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You are here: Home / Library / RBINS Staff Publications 2023 / The amazing evolutionary diversity of a taxon: Genome sizes of twenty Antarctic amphipod species

Dorien Aerts, Marie Verheye, Henrik Christiansen, Filip Volckaert, Anton Van de Putte, and Isa Schön (2023)

The amazing evolutionary diversity of a taxon: Genome sizes of twenty Antarctic amphipod species

Abstract of the Zoology 2023 conference, Leiden, the Netherlands.

Polar ecosystems feature among the last pristine areas of planet Earth, but also among the fastest changing due to global change. The long isolation history of the Southern Ocean has led to high levels of endemism, resulting in a hotspot of biodiversity for many taxa, including crustaceans (Malacostraca). Genomes represent the blueprint of this long evolution. Geographic isolation in combination with harsh and challenging sampling conditions, has left considerable biological knowledge gaps in the Southern Ocean. Closing these knowledge gaps is challenging for Antarctic amphipods because their genome sizes are highly variable and they are hard to sample. Genome size of amphipods are widely varying, ranging from 0.68 to 64.62 pg with an average of 12.85 pg (± 4.46 pg). Unfortunately, information on the genome size of amphipods remains limited, especially from polar regions. Just 65 records of amphipod genome sizes are listed in the Animal Genome Size Database, of which 17 marine species. To close the knowledge gap, I used flow cytometry to estimate the genome size of 32 Antarctic amphipod species. I successfully estimated genome sizes for 20 species, ranging from 0.45 pg to 57.28 pg (> 120-fold difference). Preliminary analyses do not show any significant correlation between depth and genome size or body size and genome size. The results provide a valuable addition to the inventory of the genome size of amphipods, especially from extreme environments.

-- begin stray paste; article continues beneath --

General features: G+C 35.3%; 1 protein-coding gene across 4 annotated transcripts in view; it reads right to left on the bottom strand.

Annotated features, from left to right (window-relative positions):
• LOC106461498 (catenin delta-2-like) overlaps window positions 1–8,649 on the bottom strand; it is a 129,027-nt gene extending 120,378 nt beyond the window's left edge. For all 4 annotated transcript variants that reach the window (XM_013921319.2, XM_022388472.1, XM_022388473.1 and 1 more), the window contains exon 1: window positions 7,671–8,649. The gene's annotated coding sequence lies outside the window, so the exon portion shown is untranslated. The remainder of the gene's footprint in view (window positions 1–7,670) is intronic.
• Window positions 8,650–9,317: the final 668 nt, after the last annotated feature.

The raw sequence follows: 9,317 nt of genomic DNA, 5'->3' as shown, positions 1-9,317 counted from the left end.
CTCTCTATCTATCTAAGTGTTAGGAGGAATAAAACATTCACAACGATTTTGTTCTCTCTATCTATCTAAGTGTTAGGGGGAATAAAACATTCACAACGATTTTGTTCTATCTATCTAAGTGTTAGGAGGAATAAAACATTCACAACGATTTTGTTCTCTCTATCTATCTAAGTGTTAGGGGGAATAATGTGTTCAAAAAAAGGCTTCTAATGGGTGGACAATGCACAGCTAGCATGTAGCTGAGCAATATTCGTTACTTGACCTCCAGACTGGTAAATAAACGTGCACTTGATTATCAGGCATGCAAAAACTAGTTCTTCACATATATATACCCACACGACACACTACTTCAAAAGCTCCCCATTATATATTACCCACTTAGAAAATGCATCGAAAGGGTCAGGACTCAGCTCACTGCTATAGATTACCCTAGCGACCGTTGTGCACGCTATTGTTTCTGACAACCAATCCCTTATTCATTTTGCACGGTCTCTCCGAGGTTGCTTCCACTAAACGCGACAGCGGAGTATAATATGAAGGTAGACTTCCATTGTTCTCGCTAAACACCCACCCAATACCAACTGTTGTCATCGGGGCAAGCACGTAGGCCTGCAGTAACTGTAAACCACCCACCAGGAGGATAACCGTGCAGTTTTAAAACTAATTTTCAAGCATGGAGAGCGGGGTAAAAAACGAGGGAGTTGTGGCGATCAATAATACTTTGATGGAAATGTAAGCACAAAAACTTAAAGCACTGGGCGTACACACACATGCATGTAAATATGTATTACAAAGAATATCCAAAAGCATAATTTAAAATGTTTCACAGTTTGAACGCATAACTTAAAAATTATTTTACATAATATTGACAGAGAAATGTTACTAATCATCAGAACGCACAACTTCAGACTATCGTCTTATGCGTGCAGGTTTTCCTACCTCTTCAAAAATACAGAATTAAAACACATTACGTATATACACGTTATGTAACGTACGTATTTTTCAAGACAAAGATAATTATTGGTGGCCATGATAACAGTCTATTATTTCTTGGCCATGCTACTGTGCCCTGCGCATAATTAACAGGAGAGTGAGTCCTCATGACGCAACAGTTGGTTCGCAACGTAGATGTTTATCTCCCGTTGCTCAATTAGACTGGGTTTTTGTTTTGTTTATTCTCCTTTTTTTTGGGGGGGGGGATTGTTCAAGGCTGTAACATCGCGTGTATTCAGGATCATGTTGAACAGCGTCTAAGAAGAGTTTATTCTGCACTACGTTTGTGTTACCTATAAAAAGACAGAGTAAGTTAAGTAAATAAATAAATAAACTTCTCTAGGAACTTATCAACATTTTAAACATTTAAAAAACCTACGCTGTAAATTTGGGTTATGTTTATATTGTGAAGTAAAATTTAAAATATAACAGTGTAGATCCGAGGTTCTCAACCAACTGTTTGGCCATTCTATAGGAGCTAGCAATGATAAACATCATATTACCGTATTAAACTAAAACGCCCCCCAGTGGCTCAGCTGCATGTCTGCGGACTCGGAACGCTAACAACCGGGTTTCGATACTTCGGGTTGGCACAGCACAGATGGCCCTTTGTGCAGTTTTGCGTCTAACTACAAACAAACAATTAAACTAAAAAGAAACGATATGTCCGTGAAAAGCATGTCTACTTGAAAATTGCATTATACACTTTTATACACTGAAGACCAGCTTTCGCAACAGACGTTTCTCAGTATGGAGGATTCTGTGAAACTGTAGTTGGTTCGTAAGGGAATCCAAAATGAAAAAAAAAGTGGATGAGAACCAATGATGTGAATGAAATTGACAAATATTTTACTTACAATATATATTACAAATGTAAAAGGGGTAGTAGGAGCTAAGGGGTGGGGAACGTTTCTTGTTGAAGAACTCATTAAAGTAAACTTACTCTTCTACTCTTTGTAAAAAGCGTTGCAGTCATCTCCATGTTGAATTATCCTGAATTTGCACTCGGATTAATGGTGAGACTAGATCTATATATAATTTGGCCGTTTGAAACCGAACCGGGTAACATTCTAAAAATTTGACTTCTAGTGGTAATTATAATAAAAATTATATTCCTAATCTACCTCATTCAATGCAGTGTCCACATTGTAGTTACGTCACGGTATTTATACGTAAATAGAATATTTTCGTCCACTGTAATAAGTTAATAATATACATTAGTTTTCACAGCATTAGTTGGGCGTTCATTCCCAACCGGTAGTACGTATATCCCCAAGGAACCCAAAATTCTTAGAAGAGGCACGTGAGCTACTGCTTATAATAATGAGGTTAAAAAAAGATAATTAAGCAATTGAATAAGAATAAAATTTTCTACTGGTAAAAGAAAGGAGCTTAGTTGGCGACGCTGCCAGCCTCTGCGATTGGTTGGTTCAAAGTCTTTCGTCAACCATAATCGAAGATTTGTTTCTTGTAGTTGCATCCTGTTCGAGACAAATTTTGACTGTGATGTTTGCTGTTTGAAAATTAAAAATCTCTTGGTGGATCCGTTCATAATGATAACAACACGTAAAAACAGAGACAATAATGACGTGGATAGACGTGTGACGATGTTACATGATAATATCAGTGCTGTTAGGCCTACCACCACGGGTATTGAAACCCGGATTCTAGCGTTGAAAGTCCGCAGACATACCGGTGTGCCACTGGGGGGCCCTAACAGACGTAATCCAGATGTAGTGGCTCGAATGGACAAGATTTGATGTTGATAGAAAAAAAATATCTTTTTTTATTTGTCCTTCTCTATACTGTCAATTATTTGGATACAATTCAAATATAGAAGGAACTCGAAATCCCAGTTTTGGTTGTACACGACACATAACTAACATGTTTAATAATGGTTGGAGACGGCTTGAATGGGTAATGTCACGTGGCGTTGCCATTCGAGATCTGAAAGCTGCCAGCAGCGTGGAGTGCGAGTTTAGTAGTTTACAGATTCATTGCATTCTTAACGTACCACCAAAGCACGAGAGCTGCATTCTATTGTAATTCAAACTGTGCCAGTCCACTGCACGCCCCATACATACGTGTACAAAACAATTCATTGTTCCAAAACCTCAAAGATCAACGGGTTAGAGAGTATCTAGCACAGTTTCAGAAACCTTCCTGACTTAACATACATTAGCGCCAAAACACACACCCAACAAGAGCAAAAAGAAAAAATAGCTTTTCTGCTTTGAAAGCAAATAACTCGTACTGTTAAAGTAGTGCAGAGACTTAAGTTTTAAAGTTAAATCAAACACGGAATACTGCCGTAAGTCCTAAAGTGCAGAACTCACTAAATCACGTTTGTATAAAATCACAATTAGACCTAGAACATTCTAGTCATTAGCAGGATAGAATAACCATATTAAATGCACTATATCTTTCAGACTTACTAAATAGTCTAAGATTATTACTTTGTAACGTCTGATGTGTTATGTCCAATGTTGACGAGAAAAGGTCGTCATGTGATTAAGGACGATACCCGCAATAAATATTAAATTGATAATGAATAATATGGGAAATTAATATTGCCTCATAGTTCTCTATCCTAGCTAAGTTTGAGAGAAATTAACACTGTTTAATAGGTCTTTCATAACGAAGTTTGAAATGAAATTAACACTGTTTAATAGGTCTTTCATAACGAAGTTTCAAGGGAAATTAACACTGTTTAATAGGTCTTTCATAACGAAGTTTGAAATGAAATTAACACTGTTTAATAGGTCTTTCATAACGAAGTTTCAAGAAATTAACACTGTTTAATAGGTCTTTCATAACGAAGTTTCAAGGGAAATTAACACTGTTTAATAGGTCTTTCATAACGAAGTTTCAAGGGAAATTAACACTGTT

Abstract of an Oral Presentation or a Poster

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